Restoration

A lot of our gardening has been cutting, slashing, pruning, removing and generally discovering the structure of the garden underneath the growth. Thoughts of creating rather than destroying garden areas are always on our mind, but where to start and what to do??? One area in particular had always puzzled us. It had some lovely trees – maples in particular – but was very overgrown with a decaying tree trunk path and some small box in a seemingly random pattern. One summer evening, as we were pushing through trees and trying not to trip over wood stumps, it dawned on us. The box was defining two heart shaped gardens, both completely over-run with my nemesis, strappy plants (please read that in your best horror movie narrators voice.  They are a native Iris of some sort, quite pretty in their own right, but so very very invasive).

These photos are *not quite* before.  We had already removed a lot of the strappy plants, and removed a number of self seeded trees



Suddenly I could see it. I knew what I wanted to do. A wide path, bordered on one side by the box of the heart shaped garden and the other side by a camellia hedge. The heart garden redefined, clipped and filled with windflowers for late summer colour. A small stone retaining wall built with stones from the property. Some stone steps leading down to a narrow path to draw you into the camellia grove. The wide path continuing past the gardens and up into the shady birch forest. A place to rest and gaze at the wonderful scotch elm. Well, we haven’t quite got that far as yet, but we have created the path, wall and planted the heart garden out with windflowers. I can’t wait to see the rest of it emerge.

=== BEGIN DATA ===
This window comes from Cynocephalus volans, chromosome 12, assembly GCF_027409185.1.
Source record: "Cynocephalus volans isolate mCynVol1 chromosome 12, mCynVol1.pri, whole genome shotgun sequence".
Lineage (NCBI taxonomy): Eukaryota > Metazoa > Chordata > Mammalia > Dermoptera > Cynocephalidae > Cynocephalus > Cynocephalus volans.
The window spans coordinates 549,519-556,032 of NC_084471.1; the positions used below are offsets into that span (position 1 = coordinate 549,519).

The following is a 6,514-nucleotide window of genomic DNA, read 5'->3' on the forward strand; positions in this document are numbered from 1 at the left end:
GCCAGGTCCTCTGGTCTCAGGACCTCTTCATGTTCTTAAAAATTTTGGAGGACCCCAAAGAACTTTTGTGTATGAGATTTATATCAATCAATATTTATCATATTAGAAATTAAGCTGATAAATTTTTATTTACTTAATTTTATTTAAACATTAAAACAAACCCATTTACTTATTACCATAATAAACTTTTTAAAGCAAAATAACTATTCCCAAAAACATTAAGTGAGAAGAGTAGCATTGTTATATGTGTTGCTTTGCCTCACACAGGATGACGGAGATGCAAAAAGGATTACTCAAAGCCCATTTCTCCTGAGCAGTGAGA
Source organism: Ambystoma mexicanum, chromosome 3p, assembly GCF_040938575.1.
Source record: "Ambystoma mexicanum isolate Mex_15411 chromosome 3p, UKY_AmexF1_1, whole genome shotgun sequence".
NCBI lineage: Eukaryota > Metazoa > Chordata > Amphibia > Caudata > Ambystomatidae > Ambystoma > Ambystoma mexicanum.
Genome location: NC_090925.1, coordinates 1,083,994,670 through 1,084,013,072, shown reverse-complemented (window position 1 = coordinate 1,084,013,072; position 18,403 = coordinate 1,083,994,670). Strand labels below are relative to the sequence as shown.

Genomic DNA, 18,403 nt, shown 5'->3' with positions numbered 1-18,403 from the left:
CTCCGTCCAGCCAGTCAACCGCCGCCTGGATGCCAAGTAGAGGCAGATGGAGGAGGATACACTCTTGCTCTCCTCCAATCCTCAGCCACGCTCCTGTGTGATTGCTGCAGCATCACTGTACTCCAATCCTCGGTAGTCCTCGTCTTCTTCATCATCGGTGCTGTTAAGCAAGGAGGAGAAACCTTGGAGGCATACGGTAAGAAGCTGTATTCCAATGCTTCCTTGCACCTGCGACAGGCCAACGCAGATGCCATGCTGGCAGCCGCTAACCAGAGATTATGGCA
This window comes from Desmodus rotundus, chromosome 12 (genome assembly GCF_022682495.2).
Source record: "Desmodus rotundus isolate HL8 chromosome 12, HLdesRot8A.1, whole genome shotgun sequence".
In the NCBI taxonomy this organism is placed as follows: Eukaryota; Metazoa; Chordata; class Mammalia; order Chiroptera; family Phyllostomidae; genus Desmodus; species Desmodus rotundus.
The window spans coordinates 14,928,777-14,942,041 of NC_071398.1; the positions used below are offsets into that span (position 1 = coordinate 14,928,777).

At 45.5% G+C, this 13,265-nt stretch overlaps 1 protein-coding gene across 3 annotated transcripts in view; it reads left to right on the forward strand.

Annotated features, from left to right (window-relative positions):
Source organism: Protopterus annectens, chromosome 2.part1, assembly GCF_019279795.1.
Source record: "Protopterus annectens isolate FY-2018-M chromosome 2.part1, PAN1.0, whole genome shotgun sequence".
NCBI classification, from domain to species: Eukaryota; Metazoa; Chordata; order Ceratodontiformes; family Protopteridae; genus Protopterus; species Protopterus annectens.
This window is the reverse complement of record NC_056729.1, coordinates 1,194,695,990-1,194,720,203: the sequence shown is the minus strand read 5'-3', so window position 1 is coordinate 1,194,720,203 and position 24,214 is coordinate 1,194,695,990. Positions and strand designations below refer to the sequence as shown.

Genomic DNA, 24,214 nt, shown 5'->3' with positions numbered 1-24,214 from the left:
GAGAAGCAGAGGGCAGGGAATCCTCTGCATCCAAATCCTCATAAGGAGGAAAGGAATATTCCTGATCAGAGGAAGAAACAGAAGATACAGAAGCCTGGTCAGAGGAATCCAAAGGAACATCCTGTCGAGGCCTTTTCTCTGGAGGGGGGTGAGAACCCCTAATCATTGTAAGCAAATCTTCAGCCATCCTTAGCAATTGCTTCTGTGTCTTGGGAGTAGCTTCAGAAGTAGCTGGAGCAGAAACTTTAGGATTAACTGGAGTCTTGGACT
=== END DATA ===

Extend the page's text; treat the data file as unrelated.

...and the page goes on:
2 Comments

  1. Looking more and more botanic every day.

    Reply
    • This was before the chicken wire and electric fence went up to deter the plant munchers. Not quite so botanic after that!

      Reply

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